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Reduce the size of your database

Resident administration expert Michael Lazar offers his tips on reducing the size of your databases.

Resident administration expert Michael Lazar offers his tips on reducing the size of your databases.

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Here are a few tips that I've found useful in keeping the Database Monster under control.

  1. Schedule a weekly compact program document. The standard switch is "-S10", which tells the compacter to run against any database with more than 10% white space. This performs a copy style compact.

  2. Archive documents. Whether it is a mail file or some other database, archiving old (but still needed) documents to another server will keep your production database small (once they are compacted). Remember, large databases are often slower and more prone to corruption than small databases. Keeping databases small has added benefits other than just freeing up disk space.

  3. Educate your users on how to properly store and respond to mail. (This is for mail databases.) Nothing kills space faster than someone who sends a message to a bunch of people with an attachment, and then someone replies to all with history and resends the attachment. The cycle continues, and the next thing you know someone has six copies of the same attachment. I can't stand it when this happens. Thankfully, this is addressed in ND6 with the new "Reply w/out attachments" feature. However, this leads back to educating your users. They need to know how to be good corporate citizens.

  4. Keep views to a minimum. (This one is most likely for non-mail files.) The more views you have, the more space you will use. This is because the view indexes have to be built and maintained by the server. In large databases with many views, the indexes can often take up more space than the actual documents!
I have some bad news for folks running transactional logging. Items 1 and 2 cannot be used to help reduce file sizes without some very careful planning. You should not use copy style compacts with transactional logging. Doing so renders all prior log extents for that database useless since a copy style compact changes the DBIID. The rule is that you should take an immediate full backup after running a copy style compact on a transactionally logged server. I have seen people run a compact on Saturday night, and then take a full backup on Sunday. They were willing to risk the potential loss of data due to a crash/corruption for that short, off-hours timeframe. Only do this if you understand the risks and are willing to take them.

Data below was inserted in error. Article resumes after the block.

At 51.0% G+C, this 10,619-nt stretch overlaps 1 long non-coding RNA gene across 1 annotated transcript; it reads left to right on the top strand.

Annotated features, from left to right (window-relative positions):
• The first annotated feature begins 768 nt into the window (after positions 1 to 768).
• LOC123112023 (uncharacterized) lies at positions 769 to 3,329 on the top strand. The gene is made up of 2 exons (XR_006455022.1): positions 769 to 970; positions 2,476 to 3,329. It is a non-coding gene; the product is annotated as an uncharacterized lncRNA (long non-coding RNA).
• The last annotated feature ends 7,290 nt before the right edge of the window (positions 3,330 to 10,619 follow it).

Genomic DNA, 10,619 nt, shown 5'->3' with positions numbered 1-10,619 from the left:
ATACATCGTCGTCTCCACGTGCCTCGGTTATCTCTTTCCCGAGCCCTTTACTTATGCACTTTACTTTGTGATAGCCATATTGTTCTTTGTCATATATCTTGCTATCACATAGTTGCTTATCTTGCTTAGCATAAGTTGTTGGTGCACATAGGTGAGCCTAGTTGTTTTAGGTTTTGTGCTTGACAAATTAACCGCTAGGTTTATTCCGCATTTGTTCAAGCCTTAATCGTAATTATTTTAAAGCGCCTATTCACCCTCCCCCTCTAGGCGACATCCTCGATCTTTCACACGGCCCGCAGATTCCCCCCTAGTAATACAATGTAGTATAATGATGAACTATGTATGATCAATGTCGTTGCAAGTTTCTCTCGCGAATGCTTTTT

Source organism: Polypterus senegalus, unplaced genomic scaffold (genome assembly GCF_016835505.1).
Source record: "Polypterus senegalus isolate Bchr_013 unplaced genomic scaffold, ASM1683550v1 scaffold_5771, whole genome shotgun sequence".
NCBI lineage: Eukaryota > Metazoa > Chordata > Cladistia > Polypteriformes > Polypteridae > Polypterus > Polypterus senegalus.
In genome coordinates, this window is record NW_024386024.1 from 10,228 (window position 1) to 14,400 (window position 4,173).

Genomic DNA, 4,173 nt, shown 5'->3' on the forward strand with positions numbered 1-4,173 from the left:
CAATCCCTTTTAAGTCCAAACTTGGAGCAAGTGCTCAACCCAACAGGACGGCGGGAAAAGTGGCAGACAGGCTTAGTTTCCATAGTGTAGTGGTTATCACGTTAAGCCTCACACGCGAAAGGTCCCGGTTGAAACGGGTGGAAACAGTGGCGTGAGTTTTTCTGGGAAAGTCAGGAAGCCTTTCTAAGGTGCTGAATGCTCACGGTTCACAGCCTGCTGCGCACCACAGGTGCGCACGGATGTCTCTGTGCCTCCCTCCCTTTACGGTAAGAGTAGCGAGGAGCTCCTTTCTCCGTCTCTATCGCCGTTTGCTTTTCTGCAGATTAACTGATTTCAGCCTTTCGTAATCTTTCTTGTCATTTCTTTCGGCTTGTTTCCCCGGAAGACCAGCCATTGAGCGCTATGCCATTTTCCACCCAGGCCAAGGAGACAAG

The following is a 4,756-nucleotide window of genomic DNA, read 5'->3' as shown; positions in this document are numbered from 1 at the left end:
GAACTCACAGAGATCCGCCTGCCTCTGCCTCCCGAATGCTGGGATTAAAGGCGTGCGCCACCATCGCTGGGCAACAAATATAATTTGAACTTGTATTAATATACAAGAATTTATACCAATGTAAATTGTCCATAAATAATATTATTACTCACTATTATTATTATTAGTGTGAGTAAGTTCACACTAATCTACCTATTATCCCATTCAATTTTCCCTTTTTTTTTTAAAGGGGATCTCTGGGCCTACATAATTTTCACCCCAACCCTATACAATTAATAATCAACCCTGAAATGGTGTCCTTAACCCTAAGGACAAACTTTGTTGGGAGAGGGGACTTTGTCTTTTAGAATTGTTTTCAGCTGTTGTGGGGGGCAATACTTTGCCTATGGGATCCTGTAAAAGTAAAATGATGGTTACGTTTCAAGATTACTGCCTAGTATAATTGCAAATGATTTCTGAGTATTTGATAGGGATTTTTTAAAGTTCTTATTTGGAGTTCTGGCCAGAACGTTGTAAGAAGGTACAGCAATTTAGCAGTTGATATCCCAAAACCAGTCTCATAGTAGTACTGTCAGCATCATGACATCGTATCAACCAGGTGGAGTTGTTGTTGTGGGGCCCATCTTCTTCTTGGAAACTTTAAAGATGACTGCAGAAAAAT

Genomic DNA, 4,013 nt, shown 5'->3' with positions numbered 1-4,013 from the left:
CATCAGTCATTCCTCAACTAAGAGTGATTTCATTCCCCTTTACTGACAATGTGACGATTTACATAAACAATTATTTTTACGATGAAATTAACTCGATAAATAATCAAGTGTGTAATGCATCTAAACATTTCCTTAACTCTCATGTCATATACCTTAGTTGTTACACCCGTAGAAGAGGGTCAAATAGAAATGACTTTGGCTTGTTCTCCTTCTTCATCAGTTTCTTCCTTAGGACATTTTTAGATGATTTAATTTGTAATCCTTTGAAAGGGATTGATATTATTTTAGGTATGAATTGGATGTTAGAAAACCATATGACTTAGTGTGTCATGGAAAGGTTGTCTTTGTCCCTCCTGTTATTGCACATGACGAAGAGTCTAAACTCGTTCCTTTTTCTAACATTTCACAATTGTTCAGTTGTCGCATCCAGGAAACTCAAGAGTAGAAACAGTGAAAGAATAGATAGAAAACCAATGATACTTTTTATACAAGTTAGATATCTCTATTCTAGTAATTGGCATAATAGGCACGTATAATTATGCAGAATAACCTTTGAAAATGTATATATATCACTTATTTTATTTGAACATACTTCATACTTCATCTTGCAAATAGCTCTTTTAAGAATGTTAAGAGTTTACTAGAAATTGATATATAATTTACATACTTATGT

Regarding keeping a small mail file, here is what I tell my users: Follow these three practices to keep your mail file small without having to deal with archiving.

  • Periodically remove the largest 50 messages or attachments.
  • Zip files before attaching when appropriate. (We use the Zipmail product to simplify this.)
  • Use a Notes database rather than e-mail for sharing attachments to groups of people. (A central document library or discussion DB customized to allow assigning readers and editors to each document works great.)
How to remove the largest messages or attachments:
  1. Open the All Documents view.
  2. Click on the column header to sort by size.
  3. Remove the attachments from the largest 50 messages (first two screens) or delete the messages entirely.
  4. Repeat monthly.
Following these steps will return huge amounts of space with minimal effort and without the need to archive. (For legal reasons some people may still need to archive.)

-- David H.

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